Who Was Frank Kameny? Google Doodle Celebrates LGBTQ Rights Activist

Frank Kameny, the American astronomer, veteran, and gay rights activist, is celebrated in today's Google Doodle in honor of Pride Month. Kameny was one of the most prominent figures of the U.S. LGBTQ rights movement.

Franklin Edward Kameny was born on May 21, 1925, in Queens, New York. He was a gifted child and at the age of 15 enrolled at Queens College to study physics. Kameny fought in the World War II and, once demobbed, later went on to gain a doctorate in astronomy at Harvard University.

In 1957, Kameny accepted a job as an astronomer with the Army Map Service. But months later, he was fired based on an executive order that effectively banned LGBTQ people from federal employment.

Kameny sued the federal government for his termination and in 1961 he filed the first gay rights appeal to the U.S. Supreme Court, which was denied.

Dr. Frank Kameny Google Doodle
Dr. Frank Kameny, who was one of the most prominent LGBTQ activists in the U.S., is celebrated in today's Google Doodle in honor of Pride Month. Google Doodle

This sparked the astronomer's lifelong fight for equal rights. However, Kameny appeared to be interested in activism from an early age.

According to NYC LGBT Sites, at the age of 15, Kameny said: "If I disagree with someone, I give them a chance to convince me they are right.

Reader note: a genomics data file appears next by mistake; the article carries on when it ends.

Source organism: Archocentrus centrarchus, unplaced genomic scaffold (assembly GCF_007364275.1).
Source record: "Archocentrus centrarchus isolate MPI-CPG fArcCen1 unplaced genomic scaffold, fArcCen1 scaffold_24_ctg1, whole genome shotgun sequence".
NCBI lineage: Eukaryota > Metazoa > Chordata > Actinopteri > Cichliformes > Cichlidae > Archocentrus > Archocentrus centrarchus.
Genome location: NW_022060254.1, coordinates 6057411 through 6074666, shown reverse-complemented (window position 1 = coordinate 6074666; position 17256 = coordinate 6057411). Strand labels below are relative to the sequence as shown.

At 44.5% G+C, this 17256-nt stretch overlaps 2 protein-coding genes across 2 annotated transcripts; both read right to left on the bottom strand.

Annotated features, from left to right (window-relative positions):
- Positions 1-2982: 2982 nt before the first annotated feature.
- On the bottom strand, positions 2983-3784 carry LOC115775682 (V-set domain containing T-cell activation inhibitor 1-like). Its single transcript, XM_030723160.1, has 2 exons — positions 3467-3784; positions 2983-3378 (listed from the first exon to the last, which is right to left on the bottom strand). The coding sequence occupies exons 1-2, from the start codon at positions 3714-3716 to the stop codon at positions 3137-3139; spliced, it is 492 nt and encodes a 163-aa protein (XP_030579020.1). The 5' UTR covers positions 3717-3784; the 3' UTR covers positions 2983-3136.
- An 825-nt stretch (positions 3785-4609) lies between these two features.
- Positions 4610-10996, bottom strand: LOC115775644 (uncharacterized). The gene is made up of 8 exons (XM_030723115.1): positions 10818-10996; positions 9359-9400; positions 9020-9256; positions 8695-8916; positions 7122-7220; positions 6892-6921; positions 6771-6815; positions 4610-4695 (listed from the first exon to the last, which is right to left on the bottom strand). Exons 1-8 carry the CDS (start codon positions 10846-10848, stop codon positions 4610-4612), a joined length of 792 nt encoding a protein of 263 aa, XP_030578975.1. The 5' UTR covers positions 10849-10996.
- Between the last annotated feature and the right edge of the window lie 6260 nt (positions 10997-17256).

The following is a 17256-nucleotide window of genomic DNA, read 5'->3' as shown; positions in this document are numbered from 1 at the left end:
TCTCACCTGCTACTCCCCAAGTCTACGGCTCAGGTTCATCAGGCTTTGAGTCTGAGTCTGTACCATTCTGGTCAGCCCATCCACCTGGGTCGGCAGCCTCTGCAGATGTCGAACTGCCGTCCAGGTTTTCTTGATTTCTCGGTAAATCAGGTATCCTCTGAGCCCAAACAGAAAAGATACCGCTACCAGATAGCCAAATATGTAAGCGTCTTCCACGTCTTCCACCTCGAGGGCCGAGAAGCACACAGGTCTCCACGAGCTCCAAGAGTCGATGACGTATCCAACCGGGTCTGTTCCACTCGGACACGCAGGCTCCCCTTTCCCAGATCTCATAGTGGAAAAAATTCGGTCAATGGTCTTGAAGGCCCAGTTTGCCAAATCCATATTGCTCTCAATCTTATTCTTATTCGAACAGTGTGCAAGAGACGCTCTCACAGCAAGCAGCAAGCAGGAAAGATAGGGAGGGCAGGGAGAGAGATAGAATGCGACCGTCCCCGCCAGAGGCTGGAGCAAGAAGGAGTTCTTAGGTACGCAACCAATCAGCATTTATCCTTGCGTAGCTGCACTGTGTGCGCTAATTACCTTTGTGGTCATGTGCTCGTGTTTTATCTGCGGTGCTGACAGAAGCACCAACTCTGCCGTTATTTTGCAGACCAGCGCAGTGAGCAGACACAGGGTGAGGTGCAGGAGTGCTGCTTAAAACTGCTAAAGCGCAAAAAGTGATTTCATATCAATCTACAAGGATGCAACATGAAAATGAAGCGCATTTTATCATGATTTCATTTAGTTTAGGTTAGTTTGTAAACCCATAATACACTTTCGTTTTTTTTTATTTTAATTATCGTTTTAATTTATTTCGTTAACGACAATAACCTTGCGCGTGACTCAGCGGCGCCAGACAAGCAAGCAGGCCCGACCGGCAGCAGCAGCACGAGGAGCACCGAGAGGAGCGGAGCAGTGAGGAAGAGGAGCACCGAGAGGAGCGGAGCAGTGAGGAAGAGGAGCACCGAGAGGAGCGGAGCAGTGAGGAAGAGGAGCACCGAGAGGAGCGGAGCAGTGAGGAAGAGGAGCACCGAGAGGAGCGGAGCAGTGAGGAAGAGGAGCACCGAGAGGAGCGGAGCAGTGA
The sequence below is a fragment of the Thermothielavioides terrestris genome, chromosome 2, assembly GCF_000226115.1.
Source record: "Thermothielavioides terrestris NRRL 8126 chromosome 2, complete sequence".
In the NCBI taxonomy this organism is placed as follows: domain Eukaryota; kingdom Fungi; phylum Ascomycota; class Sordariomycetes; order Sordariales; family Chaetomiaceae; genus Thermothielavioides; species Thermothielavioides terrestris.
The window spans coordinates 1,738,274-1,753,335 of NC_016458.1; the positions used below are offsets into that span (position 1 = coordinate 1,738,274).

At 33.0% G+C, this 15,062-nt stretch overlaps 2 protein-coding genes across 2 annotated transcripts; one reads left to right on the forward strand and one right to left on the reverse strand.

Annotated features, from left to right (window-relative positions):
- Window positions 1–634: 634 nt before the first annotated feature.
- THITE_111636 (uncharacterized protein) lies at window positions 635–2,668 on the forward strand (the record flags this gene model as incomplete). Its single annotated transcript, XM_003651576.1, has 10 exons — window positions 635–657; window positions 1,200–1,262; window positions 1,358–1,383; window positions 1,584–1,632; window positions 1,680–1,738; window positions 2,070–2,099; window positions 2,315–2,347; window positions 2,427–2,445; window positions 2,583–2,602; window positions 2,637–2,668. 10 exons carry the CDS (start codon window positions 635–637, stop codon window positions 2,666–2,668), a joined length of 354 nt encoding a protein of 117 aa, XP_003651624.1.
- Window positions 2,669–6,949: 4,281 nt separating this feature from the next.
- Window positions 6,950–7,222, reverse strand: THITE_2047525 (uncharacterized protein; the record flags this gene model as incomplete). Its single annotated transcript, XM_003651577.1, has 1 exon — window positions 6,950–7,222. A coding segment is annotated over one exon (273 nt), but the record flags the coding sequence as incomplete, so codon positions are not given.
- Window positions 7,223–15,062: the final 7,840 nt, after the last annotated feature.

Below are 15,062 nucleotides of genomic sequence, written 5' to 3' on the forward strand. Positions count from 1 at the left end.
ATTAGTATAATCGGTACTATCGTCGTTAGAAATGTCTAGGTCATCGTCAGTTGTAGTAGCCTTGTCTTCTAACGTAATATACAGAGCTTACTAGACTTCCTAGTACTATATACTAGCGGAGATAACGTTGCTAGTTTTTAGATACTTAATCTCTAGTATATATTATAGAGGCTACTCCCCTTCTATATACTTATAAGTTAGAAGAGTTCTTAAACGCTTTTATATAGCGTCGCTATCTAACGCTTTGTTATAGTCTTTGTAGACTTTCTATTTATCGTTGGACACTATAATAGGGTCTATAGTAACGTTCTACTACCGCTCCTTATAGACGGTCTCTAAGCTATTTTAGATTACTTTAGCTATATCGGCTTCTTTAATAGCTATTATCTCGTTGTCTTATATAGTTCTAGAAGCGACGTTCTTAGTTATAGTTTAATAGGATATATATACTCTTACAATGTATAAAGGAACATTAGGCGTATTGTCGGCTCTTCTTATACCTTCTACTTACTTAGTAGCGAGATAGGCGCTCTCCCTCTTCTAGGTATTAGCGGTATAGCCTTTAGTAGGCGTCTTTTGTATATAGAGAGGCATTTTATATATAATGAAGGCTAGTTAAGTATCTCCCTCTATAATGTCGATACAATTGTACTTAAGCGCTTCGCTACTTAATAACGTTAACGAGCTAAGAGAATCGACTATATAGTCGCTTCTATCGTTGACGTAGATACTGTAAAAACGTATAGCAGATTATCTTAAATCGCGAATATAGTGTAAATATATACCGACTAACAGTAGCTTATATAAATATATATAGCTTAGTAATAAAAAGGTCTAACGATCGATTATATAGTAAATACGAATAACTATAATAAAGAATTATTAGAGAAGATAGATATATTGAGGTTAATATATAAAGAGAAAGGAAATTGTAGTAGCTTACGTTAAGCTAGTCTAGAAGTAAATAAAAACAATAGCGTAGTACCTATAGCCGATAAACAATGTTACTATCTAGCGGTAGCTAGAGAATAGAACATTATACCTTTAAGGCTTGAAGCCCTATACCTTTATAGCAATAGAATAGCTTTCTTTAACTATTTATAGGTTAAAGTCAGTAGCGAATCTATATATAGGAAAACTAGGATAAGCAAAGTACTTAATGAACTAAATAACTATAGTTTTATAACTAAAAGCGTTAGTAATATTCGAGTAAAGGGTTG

"And if they fail, then I am right and they are wrong and I will just have to fight them until they change."

Kameny's activism involved organizing one of the first gay rights advocacy groups in the U.S., years before the Stonewall Riots of 1969. In 1965, Kameny is often credited as the first to stage a gay rights protest, with around 10 other people in front of the White House, and later the Pentagon, with signs that included: "Homosexuals Ask For the Right to the Pursuit of Happiness."

Then, in the early 1970s, Kameny challenged the American Psychiatric Association's classification of homosexuality as a mental disorder, along with Barbara Gittings of the Daughters of Bilitis.

In 1975, the Civil Service Commission finally reversed its ban on LGBTQ employees, a challenge Kameny had pursued for around 20 years.

More than 50 years after he was fired, Kameny received a formal apology from the U.S. government, in 2009.

The following year, during Pride Month, Washington D.C. named a stretch of 17th Street NW near Dupont Circle "Frank Kameny Way" in his honor.

In an interview with Eric Marcus, a journalist and the founder of the Making Gay History Podcast, Kameny said: "Life takes its turnings, and you don't foresee them.

"But ultimately, in retrospect, life has been more exciting and stimulating and interesting and satisfying and rewarding and fulfilling than I ever could possibly have dreamed it would have been."

Dr. Frank Kameny died in October 2011, aged 86. Google Doodle says: "Thank you, Frank Kameny, for courageously paving the way for decades of progress!"